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Talarico v. Cook County


OCTOBER 6, 1971.




APPEAL from the Circuit Court of Cook County; the Hon. EDWARD J. EGAN, Judge, presiding.


This is an appeal from the entry of a declaratory judgment holding the Cook County Zoning Ordinance unconstitutional as it applies to the plaintiffs' property.

The plaintiffs are Joseph and Mary Talarico, and Joseph Talarico is now operating and has operated for the past thirty-six years, an emergency highway assistance automobile wrecking, towing, parts and salvage business under the name of Speedway Garage, located at Route 30 and Greenwood Avenue adjoining Chicago Heights in Cook County. Under the threat of condemnation proceedings, the Talaricos sold the real estate to the Housing Authority of Cook County in 1969.

Plaintiffs then attempted to obtain a site upon which to relocate the business and entered into a contract for the purchase of a new site about one mile west of the original location. The new site, which is the subject of this litigation, consists of about one and a half acres and is located in an unincorporated area of Cook County. The subject site is in the middle of an area zoned for the heaviest industrial use under the ordinances of Cook County (M-3) and Chicago Heights (G-1).

Under the provisions of the Cook County Zoning Ordinance, Speedway Garage is classified under the caption of a "Junkyard" and as such must obtain a special use permit in areas zoned either M-2 or M-3. In 1969, plaintiffs made an application for the special use permit, and a hearing had before the Zoning Board of Appeals, which recommended that the Board of Commissioners of Cook County grant the permit, based on the evidence which showed all the relevant standards to be satisfied. When the Board hesitated to act for a period of five months, plaintiffs filed a suit in the Circuit Court of Cook County for a declaratory judgment. After the suit was filed the Board denied the application for the special use permit.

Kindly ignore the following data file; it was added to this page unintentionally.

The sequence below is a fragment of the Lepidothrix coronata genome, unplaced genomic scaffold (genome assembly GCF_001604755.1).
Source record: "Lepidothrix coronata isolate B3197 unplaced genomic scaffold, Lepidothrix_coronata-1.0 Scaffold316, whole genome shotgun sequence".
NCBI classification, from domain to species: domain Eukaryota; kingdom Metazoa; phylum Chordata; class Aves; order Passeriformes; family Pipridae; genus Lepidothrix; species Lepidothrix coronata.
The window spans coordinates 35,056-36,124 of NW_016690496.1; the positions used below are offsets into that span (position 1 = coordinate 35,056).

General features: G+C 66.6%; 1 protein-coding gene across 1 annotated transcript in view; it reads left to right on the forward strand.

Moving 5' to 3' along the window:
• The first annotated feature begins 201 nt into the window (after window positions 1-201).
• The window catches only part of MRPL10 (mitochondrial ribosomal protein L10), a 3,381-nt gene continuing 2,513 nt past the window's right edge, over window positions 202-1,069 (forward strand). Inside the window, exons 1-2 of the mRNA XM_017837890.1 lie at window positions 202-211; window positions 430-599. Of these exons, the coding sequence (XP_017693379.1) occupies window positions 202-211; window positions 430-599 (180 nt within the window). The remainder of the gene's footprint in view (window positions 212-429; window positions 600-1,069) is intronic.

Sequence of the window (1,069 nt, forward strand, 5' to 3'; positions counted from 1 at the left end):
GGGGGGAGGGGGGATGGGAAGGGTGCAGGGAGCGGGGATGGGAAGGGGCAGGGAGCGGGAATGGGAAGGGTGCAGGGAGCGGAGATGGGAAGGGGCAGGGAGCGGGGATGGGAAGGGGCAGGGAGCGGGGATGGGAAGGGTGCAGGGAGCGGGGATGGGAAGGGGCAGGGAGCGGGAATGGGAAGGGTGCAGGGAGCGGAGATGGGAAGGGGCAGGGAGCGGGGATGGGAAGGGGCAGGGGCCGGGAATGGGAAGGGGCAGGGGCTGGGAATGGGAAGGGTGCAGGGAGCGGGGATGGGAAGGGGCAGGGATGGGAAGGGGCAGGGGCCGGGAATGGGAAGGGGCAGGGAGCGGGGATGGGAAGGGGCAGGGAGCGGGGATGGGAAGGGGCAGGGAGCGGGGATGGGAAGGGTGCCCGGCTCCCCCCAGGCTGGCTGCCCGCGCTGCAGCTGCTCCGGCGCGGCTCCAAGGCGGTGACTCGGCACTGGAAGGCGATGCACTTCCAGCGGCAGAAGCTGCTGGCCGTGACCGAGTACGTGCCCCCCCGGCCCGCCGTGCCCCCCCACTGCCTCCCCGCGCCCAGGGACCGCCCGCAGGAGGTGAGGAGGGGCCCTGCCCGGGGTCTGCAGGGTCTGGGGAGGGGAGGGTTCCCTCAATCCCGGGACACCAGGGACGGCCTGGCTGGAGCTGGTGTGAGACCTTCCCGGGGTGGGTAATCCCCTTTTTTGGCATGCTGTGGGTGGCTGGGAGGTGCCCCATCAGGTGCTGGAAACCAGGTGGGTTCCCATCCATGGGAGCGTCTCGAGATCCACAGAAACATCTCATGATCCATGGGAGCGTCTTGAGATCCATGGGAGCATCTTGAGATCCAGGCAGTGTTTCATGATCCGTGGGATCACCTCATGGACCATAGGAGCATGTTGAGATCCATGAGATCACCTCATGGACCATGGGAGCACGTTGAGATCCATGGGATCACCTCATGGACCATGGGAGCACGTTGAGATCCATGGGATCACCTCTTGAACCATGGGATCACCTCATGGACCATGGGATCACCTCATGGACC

The trial judge held the plaintiffs are entitled to the relief sought by them and declared that the restrictions of the Cook County Zoning Ordinance prohibiting the proposed use of the subject premises are uncontitutional, invalid and void as being arbitrary and unreasonable and without substantial relation to the public health, safety, morals, comfort, and general welfare. The relief was conditioned upon the following requirements: